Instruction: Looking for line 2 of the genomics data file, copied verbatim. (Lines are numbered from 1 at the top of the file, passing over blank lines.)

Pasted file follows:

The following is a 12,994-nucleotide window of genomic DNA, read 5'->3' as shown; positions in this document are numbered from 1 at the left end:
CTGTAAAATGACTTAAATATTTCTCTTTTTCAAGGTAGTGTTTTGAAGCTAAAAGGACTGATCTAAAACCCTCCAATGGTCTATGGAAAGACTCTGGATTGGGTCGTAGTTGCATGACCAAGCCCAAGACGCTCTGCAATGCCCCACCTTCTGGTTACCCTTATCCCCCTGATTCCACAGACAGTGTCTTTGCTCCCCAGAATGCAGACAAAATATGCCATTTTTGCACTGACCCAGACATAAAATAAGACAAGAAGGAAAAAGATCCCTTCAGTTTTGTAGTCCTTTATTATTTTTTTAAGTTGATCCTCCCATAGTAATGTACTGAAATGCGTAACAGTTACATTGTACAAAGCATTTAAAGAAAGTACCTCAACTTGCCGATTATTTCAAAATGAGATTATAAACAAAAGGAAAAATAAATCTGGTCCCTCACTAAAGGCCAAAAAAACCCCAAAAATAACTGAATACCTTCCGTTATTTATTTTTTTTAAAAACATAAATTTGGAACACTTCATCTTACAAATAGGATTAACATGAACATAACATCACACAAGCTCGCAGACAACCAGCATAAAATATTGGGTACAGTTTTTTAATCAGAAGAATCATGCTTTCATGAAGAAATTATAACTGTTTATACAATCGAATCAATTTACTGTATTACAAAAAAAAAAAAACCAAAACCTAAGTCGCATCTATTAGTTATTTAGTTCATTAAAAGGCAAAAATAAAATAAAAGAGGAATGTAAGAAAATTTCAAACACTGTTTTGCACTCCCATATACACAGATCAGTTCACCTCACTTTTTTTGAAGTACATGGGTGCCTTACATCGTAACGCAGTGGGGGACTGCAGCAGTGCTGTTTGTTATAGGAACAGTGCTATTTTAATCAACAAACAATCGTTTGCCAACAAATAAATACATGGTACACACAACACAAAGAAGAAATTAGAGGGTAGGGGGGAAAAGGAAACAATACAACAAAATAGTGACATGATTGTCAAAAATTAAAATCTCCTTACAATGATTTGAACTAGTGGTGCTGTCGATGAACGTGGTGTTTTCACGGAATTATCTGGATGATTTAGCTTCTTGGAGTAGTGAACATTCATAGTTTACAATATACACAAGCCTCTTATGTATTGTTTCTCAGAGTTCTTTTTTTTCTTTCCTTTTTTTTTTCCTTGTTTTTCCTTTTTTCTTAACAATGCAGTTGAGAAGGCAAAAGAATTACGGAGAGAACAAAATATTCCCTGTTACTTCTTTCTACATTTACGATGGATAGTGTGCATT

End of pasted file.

CTGTAAAATGACTTAAATATTTCTCTTTTTCAAGGTAGTGTTTTGAAGCTAAAAGGACTGATCTAAAACCCTCCAATGGTCTATGGAAAGACTCTGGATTGGGTCGTAGTTGCATGACCAAGCCCAAGACGCTCTGCAATGCCCCACCTTCTGGTTACCCTTATCCCCCTGATTCCACAGACAGTGTCTTTGCTCCCCAGAATGCAGACAAAATATGCCATTTTTGCACTGACCCAGACATAAAATAAGACAAGAAGGAAAAAGATCCCTTCAGTTTTGTAGTCCTTTATTATTTTTTTAAGTTGATCCTCCCATAGTAATGTACTGAAATGCGTAACAGTTACATTGTACAAAGCATTTAAAGAAAGTACCTCAACTTGCCGATTATTTCAAAATGAGATTATAAACAAAAGGAAAAATAAATCTGGTCCCTCACTAAAGGCCAAAAAAACCCCAAAAATAACTGAATACCTTCCGTTATTTATTTTTTTTAAAAACATAAATTTGGAACACTTCATCTTACAAATAGGATTAACATGAACATAACATCACACAAGCTCGCAGACAACCAGCATAAAATATTGGGTACAGTTTTTTAATCAGAAGAATCATGCTTTCATGAAGAAATTATAACTGTTTATACAATCGAATCAATTTACTGTATTACAAAAAAAAAAAAACCAAAACCTAAGTCGCATCTATTAGTTATTTAGTTCATTAAAAGGCAAAAATAAAATAAAAGAGGAATGTAAGAAAATTTCAAACACTGTTTTGCACTCCCATATACACAGATCAGTTCACCTCACTTTTTTTGAAGTACATGGGTGCCTTACATCGTAACGCAGTGGGGGACTGCAGCAGTGCTGTTTGTTATAGGAACAGTGCTATTTTAATCAACAAACAATCGTTTGCCAACAAATAAATACATGGTACACACAACACAAAGAAGAAATTAGAGGGTAGGGGGGAAAAGGAAACAATACAACAAAATAGTGACATGATTGTCAAAAATTAAAATCTCCTTACAATGATTTGAACTAGTGGTGCTGTCGATGAACGTGGTGTTTTCACGGAATTATCTGGATGATTTAGCTTCTTGGAGTAGTGAACATTCATAGTTTACAATATACACAAGCCTCTTATGTATTGTTTCTCAGAGTTCTTTTTTTTCTTTCCTTTTTTTTTTCCTTGTTTTTCCTTTTTTCTTAACAATGCAGTTGAGAAGGCAAAAGAATTACGGAGAGAACAAAATATTCCCTGTTACTTCTTTCTACATTTACGATGGATAGTGTGCATT